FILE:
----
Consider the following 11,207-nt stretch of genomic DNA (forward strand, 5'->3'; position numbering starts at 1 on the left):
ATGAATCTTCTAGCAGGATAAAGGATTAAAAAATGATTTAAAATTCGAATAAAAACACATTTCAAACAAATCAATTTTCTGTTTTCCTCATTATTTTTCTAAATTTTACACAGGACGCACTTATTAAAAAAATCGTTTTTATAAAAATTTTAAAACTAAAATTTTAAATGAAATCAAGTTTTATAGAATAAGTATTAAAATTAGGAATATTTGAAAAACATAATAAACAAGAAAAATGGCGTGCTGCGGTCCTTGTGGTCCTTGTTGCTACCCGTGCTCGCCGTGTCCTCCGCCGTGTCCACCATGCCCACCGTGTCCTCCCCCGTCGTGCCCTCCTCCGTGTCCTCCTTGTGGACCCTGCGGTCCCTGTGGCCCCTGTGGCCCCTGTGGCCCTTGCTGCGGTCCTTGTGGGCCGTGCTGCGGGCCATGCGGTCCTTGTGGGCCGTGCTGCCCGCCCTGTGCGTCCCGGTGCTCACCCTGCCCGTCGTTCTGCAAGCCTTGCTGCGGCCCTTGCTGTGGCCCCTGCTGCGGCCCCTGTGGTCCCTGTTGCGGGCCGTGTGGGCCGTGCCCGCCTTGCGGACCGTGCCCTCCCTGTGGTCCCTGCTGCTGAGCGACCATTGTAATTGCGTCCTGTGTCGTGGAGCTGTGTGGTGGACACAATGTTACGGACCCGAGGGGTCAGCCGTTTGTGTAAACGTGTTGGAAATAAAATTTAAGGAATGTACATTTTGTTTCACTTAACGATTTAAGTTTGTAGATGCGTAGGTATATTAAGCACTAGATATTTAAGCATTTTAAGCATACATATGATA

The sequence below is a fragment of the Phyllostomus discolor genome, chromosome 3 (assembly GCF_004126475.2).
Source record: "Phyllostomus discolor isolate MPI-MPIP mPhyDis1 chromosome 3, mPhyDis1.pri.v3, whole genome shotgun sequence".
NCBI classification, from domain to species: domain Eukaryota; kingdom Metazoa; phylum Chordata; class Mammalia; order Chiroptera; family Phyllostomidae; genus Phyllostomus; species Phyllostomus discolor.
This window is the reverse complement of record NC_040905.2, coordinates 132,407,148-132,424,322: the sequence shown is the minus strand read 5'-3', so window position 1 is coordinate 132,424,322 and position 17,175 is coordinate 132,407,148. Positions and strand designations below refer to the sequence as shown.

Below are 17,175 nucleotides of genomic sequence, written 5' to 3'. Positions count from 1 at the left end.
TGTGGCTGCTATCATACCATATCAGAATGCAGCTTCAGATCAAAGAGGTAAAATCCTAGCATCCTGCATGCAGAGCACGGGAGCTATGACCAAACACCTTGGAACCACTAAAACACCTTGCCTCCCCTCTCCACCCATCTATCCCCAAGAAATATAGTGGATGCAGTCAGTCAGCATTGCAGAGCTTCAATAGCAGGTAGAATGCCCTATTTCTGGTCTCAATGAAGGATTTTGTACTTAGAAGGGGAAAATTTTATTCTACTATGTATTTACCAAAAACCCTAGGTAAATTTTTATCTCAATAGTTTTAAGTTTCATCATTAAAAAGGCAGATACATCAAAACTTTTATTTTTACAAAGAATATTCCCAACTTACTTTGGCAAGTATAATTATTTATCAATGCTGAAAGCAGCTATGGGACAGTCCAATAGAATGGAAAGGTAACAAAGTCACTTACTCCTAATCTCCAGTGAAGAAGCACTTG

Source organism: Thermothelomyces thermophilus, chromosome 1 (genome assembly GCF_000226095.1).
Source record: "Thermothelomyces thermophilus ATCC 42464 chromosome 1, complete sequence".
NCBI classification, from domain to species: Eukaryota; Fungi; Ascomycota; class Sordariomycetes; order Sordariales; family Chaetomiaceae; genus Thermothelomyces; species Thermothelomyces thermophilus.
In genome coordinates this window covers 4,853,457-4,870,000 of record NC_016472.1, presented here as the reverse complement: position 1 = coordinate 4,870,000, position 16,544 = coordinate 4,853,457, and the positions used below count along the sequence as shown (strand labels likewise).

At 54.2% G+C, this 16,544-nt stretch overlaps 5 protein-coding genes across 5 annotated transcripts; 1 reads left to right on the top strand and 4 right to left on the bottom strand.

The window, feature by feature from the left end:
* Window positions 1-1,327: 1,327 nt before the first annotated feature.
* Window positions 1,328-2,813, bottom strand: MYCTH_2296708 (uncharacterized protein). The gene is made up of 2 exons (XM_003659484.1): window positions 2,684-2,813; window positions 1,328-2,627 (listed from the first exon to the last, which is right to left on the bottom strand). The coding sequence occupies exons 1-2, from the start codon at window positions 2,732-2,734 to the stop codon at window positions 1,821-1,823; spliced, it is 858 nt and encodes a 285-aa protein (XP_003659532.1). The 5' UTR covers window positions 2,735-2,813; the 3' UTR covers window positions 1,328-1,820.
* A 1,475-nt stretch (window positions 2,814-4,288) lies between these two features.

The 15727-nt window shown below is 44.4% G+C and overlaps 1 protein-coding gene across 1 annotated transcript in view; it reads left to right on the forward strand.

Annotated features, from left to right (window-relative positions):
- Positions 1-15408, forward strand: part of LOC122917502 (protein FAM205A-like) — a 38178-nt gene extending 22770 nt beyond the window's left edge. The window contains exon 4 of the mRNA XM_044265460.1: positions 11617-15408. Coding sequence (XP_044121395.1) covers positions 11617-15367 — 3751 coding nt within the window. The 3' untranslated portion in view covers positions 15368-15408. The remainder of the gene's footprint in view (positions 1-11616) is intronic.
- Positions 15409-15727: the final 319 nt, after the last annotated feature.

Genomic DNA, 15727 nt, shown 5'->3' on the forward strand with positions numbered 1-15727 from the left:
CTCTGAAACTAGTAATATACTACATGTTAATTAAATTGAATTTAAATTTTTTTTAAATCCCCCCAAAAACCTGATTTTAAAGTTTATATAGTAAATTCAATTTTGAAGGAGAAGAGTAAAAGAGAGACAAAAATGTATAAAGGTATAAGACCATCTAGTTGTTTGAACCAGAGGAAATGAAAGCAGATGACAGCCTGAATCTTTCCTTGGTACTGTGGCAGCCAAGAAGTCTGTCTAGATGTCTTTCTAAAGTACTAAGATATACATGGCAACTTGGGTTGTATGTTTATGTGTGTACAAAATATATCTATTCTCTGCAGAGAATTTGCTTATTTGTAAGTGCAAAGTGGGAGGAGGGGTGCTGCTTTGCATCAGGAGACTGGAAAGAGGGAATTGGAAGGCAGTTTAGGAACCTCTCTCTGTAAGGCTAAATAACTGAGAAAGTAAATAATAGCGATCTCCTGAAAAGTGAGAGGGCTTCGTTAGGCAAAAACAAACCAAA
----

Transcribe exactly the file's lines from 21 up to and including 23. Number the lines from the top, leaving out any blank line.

- Positions 15409-15727: the final 319 nt, after the last annotated feature.

Genomic DNA, 15727 nt, shown 5'->3' on the forward strand with positions numbered 1-15727 from the left:
CTCTGAAACTAGTAATATACTACATGTTAATTAAATTGAATTTAAATTTTTTTTAAATCCCCCCAAAAACCTGATTTTAAAGTTTATATAGTAAATTCAATTTTGAAGGAGAAGAGTAAAAGAGAGACAAAAATGTATAAAGGTATAAGACCATCTAGTTGTTTGAACCAGAGGAAATGAAAGCAGATGACAGCCTGAATCTTTCCTTGGTACTGTGGCAGCCAAGAAGTCTGTCTAGATGTCTTTCTAAAGTACTAAGATATACATGGCAACTTGGGTTGTATGTTTATGTGTGTACAAAATATATCTATTCTCTGCAGAGAATTTGCTTATTTGTAAGTGCAAAGTGGGAGGAGGGGTGCTGCTTTGCATCAGGAGACTGGAAAGAGGGAATTGGAAGGCAGTTTAGGAACCTCTCTCTGTAAGGCTAAATAACTGAGAAAGTAAATAATAGCGATCTCCTGAAAAGTGAGAGGGCTTCGTTAGGCAAAAACAAACCAAA